Almost half of top Amazon sellers — those selling more than $1 million in the U.S. — are in China; about a third of Amazon’s Chinese sellers overall are estimated to be in Shenzhen. (This according to Marketplace Pulse, which tracks e-commerce marketplaces.)
Amazon shuttered its Chinese store, Amazon.cn, in 2019, after it failed to crack a market dominated by domestic giants like JD and Alibaba.
But it has been much more successful in recruiting Chinese entrepreneurs to sell abroad, opening “cross-border e-commerce parks,” where sellers can get assistance with logistics, branding, and navigating Amazon’s platform. For the last five years, the company has also hosted summits for Chinese cross-border sellers. Last year’s conference, held in Shanghai, was attended by more than 10,000 sellers, many of whom see, in Amazon, an alternative to increasingly saturated domestic platforms like Taobao.
A seller in America might start with a brand idea and need to figure out how to get it manufactured; a seller connected to a factory in China’s manufacturing capital needs to figure out how to sell to Americans, which Amazon has been working hard to facilitate.
The vast majority of household and personal use products sold in Wal-Mart, Amazon, Target and elsewhere are manufactured in China. Most of the electronics, clothing, and jewellery in stores come from Guangdong. The majority of paper bags, nuts and bolts, toys and other small items come from Zhejiang which is just outside the quarantine area. Manufacturing is also spread over the rest of the country. That suggests the ability of companies to fulfil orders is going to be spotty if they don’t get back to work soon.
That is very likely to be the rationale used to fudge infection numbers. The Chinese economy is already going to be hit by the long hiatus in economic activity, but if small factories go out of business because they cannot get workers that is only going to exacerbate the effect. China has upwards of 300 million migrant workers who rely on factory work to make ends meet. Ensuring they can get back to work is the closest to a social safety net to come. Therefore, every effort will be made to reopen factories because the alternative would greatly increase recession risk.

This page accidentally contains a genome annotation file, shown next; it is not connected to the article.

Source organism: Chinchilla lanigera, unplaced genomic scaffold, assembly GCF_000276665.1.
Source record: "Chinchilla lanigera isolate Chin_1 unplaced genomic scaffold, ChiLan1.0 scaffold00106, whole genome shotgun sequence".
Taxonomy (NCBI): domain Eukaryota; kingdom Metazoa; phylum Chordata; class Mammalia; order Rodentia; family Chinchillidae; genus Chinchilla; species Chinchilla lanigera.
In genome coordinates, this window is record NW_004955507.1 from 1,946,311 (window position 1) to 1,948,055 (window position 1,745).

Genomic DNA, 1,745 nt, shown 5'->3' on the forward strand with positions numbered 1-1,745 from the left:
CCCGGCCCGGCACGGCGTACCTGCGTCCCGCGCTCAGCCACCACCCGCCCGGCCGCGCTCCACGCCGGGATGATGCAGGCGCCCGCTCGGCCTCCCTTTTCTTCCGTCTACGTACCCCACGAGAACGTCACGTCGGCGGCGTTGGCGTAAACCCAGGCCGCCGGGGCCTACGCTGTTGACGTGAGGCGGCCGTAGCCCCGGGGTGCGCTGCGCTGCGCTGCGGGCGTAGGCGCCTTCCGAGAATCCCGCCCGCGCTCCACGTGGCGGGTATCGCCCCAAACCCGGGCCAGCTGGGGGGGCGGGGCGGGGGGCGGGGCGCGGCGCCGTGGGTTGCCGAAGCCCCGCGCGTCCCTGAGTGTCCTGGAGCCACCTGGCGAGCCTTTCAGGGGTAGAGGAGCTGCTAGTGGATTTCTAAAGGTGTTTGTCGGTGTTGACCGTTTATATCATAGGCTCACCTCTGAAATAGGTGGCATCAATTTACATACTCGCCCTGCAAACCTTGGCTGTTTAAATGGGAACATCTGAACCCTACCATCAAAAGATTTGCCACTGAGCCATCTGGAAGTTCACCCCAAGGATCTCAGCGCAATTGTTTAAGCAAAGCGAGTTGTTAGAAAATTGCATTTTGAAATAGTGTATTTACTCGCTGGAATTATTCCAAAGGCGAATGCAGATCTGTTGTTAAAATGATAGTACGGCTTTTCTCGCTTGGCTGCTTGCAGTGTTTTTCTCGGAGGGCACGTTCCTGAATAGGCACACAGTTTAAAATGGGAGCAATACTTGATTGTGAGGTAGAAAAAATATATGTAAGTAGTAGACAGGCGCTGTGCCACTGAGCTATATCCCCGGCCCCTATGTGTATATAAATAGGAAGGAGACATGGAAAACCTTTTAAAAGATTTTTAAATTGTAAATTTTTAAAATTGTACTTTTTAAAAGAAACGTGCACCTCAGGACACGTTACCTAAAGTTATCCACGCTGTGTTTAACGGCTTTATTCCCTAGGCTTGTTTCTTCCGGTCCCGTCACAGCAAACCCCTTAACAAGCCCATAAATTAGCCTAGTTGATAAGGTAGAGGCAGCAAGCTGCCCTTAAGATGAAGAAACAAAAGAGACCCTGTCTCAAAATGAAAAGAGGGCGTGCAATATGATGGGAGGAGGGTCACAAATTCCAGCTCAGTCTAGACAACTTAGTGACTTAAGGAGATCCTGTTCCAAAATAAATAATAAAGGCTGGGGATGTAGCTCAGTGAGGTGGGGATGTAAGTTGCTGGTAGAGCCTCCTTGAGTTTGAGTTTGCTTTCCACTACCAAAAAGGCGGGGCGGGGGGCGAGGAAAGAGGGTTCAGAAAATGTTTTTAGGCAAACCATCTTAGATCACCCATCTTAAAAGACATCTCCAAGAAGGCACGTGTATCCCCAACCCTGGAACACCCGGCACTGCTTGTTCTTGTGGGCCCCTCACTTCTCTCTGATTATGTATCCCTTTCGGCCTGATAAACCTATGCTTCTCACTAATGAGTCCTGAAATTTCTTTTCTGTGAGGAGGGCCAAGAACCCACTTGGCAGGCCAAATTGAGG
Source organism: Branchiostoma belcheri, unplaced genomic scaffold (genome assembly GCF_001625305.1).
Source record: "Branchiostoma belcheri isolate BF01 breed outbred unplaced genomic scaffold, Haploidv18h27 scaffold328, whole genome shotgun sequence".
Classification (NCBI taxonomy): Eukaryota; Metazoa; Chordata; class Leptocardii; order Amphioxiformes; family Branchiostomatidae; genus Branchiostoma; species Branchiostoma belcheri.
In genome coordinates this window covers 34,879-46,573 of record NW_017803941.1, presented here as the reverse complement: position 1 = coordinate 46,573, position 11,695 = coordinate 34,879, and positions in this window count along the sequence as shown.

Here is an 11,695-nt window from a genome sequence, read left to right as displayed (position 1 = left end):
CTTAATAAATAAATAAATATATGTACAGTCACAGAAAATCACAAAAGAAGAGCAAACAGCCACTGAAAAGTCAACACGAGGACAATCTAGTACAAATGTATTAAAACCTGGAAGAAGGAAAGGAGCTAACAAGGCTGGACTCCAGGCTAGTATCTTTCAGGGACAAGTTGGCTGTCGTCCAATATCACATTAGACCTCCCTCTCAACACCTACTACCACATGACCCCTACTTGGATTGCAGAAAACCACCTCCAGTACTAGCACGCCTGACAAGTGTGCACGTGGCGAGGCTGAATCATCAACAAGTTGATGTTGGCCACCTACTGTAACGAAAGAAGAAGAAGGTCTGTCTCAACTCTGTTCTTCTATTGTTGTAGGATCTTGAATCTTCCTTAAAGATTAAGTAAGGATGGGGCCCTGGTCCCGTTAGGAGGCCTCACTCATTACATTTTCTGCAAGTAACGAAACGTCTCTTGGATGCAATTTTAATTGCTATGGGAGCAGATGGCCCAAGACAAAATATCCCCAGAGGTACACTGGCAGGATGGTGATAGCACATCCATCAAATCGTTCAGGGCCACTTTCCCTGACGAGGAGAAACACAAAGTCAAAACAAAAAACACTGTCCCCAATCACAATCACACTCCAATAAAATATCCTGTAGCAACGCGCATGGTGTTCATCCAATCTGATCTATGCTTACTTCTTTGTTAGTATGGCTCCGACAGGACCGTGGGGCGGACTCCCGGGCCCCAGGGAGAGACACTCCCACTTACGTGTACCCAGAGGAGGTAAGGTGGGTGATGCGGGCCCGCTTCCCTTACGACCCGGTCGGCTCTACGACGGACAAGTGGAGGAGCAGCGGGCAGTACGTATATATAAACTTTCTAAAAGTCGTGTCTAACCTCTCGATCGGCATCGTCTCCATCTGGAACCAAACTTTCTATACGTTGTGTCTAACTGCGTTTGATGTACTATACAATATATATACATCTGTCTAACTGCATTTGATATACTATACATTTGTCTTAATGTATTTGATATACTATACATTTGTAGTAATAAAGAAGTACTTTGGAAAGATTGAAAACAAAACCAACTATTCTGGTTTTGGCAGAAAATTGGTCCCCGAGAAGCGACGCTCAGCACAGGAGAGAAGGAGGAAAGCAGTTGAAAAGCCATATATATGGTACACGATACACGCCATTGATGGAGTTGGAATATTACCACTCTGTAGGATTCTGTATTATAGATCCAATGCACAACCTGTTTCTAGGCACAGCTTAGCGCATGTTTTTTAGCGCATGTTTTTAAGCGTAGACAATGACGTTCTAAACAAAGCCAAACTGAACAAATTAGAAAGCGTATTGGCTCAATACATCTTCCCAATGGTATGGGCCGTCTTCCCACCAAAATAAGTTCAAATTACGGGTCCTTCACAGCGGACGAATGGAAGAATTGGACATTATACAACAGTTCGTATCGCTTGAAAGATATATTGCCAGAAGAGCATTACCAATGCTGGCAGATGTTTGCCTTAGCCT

When it comes to solving problems, China is not known for subtlety. This video of massive fans blowing disinfectant all over city streets is a great example of what stimulus tends to look like. It is widely accepted that the greatest risk of infection is from aerosols within six feet of an infected individual, while hand washing and disinfecting surfaces we regularly come into contact with are the best ways to fight infection. These massive fans are nothing more than blunt instruments that look good but do nothing productive other than highlight the government is doing something rather than nothing. It is the same with monetary and fiscal stimulus and it is likely to inflate the same malinvestment as during the last stimulus.
That’s positive for the stock market and the banking sector in the near term.
From a macro perspective, the parallels with the late 1990s are quite eery. The Asian Financial Crisis was in 1997, the Russian debt default was in 1998 and Long-Term Capital Management went bust soon afterwards. Both of these events contributed to interest rates staying lower for longer which allowed a bubble to form in the technology sector.
Today worry about China and the coronavirus is depressing bonds yields and boosting liquidity. That is contributing to accelerations in mega-caps and the wider market. The clear rationale used by investors is the only thing that matters is momentum and liquidity. This is the most important time to monitor the consistency of trends.